l Mention of useful and harmful bacteria like Lactobacillus, Rhizobium, Mycobacterium tuberculosis, Clostridium tetani, Cornybacterium diphtheria
  • Unit 5 Kingdom Protista
    l General characteristics and classification upto phyla with examples of Amoeba, Entamoeba, Plasmodium, Euglena & Diatoms
  • Unit 6 Fungi
    l General characteristics of fungi, useful and harmful fungi, examples-Rhizopus.(Breadmould), Yeast, Penicillium notatum, Puccinia graminis (wheat rust)
  • Unit 7 Kingdom Plantae
    Algae- Chlamydomonas, Spirogyra Bryophyta (Liverworts and Mosses), Pteridophyta (Ferns), Spermatophyta (Gymnosperms and Angiosperms), General morphological features of flower and fruit and some common examples of the following families: Poaceae (Graminae), Brassicaceae (Cruciferae) and Leguminosae (only Papilionaceae).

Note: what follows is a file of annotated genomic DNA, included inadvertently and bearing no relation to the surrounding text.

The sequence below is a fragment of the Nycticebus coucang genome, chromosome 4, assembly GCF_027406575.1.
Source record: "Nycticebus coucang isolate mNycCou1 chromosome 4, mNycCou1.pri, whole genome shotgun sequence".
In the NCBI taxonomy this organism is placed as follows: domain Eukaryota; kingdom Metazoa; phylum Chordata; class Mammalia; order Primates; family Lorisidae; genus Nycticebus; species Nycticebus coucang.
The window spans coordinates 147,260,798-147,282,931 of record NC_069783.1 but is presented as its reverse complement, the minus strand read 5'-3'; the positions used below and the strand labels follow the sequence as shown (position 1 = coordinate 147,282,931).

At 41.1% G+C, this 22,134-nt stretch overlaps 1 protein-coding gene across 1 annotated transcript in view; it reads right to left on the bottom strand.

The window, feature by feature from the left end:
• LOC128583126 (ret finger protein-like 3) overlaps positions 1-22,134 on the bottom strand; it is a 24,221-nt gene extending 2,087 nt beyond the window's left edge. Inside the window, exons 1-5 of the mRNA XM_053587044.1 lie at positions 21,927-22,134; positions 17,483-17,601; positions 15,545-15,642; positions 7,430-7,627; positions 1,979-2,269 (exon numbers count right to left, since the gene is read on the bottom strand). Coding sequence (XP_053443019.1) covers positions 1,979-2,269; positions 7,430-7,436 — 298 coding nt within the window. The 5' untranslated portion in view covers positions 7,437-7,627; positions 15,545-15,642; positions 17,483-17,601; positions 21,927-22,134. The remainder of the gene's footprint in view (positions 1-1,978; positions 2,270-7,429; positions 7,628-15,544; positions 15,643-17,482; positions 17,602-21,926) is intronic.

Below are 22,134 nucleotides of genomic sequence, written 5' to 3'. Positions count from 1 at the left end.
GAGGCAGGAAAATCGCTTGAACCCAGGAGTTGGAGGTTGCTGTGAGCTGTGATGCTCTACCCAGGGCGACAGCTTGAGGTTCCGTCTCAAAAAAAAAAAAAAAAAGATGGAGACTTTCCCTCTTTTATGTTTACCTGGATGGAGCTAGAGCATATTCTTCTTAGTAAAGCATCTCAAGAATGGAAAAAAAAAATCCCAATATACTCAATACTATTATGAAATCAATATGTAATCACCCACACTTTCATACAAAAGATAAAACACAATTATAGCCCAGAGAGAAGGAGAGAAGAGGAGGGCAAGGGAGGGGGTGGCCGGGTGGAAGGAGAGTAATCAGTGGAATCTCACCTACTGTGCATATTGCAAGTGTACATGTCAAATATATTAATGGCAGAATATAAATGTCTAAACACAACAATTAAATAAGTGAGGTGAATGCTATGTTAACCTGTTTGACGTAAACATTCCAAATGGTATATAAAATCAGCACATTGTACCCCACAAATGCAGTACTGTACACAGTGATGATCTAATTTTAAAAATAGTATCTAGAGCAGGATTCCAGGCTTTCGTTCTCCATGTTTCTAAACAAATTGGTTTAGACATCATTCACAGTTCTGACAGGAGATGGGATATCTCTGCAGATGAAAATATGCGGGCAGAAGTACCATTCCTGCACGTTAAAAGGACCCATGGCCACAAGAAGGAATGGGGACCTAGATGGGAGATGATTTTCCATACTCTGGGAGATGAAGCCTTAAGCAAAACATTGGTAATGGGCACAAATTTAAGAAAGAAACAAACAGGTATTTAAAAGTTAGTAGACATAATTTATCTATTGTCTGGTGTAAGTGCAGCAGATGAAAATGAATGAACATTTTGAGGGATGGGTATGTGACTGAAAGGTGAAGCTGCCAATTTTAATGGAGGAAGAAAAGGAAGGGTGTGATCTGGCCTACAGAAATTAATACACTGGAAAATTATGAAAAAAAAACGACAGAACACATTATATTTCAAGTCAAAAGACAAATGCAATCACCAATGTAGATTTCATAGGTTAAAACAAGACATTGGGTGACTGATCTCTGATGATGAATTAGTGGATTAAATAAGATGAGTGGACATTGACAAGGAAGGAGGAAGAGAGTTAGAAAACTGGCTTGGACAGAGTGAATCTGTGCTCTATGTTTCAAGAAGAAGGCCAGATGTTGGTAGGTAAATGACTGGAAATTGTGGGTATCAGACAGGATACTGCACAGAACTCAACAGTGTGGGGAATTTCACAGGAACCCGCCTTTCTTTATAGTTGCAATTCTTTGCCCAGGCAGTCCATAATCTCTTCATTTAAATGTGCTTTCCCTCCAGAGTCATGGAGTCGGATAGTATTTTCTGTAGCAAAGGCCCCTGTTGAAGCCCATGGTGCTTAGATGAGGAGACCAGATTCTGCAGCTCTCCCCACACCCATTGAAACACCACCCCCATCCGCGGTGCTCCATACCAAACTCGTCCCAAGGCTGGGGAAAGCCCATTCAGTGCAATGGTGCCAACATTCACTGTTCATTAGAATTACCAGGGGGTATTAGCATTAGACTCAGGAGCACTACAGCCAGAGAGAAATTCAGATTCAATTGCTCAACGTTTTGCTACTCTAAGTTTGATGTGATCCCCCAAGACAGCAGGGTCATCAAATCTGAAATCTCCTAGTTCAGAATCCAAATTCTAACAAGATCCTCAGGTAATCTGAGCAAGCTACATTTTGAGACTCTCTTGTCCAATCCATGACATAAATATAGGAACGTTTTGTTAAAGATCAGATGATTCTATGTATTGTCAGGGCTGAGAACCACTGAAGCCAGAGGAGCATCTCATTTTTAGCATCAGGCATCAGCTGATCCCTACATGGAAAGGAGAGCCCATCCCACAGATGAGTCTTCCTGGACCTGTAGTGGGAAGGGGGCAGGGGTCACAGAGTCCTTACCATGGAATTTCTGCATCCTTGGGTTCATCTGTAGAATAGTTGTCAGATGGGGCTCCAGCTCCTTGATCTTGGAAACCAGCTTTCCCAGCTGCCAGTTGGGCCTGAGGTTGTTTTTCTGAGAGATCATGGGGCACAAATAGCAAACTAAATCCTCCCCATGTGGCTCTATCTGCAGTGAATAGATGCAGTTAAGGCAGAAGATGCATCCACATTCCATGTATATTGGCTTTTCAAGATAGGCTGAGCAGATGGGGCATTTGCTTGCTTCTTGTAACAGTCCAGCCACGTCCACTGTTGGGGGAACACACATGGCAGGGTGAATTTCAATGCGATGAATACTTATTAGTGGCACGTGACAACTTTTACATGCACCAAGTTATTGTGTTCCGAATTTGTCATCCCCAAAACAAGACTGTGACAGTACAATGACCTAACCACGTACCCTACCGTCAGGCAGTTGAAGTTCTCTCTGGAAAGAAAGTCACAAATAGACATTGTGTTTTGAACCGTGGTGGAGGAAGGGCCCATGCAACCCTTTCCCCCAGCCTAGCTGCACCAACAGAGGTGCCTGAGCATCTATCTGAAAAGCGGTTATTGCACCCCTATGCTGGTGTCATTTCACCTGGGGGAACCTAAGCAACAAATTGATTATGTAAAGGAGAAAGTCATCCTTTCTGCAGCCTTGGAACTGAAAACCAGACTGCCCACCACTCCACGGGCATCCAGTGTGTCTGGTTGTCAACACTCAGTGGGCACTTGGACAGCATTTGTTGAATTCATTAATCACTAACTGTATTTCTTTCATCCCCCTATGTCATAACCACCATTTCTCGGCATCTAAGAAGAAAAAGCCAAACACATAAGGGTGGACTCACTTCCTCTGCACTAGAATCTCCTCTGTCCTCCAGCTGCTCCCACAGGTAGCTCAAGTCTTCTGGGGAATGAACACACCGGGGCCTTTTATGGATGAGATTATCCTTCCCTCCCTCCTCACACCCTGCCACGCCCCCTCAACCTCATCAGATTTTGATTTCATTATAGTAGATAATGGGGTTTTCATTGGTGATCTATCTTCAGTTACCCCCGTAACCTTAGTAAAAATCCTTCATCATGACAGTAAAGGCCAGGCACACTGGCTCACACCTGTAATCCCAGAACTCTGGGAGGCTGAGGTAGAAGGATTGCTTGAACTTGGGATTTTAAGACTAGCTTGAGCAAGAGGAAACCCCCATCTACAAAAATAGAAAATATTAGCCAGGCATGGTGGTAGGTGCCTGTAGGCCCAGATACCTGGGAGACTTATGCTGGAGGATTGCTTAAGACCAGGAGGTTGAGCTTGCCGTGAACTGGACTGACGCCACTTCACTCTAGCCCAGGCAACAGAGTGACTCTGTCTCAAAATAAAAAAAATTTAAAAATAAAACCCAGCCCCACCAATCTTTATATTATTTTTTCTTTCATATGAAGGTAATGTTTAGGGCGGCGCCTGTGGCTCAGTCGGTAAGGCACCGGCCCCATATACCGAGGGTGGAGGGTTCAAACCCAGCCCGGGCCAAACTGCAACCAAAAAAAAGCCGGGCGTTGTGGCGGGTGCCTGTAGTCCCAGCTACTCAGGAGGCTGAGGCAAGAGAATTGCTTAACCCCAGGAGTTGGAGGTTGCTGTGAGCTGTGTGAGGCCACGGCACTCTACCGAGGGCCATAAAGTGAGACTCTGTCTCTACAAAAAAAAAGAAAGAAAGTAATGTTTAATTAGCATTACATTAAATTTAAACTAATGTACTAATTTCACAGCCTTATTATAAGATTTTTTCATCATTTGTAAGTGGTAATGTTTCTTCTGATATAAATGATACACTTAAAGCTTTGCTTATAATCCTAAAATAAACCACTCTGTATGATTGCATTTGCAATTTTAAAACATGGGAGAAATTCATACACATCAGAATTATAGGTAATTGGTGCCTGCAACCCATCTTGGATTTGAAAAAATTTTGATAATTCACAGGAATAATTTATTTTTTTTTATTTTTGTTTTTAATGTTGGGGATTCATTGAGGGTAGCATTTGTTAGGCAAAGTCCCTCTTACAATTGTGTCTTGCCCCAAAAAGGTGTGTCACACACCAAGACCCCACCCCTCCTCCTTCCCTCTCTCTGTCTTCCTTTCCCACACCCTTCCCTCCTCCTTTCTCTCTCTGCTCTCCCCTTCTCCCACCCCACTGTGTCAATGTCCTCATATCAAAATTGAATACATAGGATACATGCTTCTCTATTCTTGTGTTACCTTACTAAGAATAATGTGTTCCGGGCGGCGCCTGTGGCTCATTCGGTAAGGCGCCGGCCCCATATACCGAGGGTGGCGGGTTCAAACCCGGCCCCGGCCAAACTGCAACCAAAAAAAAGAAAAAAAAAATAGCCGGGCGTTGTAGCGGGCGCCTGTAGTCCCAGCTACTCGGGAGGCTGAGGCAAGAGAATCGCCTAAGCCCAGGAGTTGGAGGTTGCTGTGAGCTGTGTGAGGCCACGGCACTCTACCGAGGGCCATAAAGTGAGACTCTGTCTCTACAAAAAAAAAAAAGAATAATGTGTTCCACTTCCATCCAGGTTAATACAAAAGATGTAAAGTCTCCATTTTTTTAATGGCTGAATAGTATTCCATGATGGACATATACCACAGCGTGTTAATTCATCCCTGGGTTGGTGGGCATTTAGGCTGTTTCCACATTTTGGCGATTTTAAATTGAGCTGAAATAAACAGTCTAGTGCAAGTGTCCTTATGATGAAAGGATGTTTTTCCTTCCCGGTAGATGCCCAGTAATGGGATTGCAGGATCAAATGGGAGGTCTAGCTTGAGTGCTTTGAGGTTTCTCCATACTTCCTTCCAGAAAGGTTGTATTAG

• Unit 8 Kingdom Animalia
    Main characteristics, classification upto phylum and common examples of Porifera, Coelenterata, Platyhelminthes, Nemathelminthes, Annelida, Arthropoda, Mollusca and Echinodermata; Chordata upto classes, classification of Mammalia upto subclasses, with important examples for all.
  • Unit 9 Origin and Evolution of Life
    a) Origin of life : Views, spontaneous generation, experiments of Pasteur, Abiogenesis hypothesis, Oparin’s hypothesis of origin of life, Miller’s experiment.
    b) Organic evolution, progressive and retrogressive evolution, evidences of evolution. Theories of evolution - Lamarckism, Darwinism, Mutation Theory, Neo Darwinism.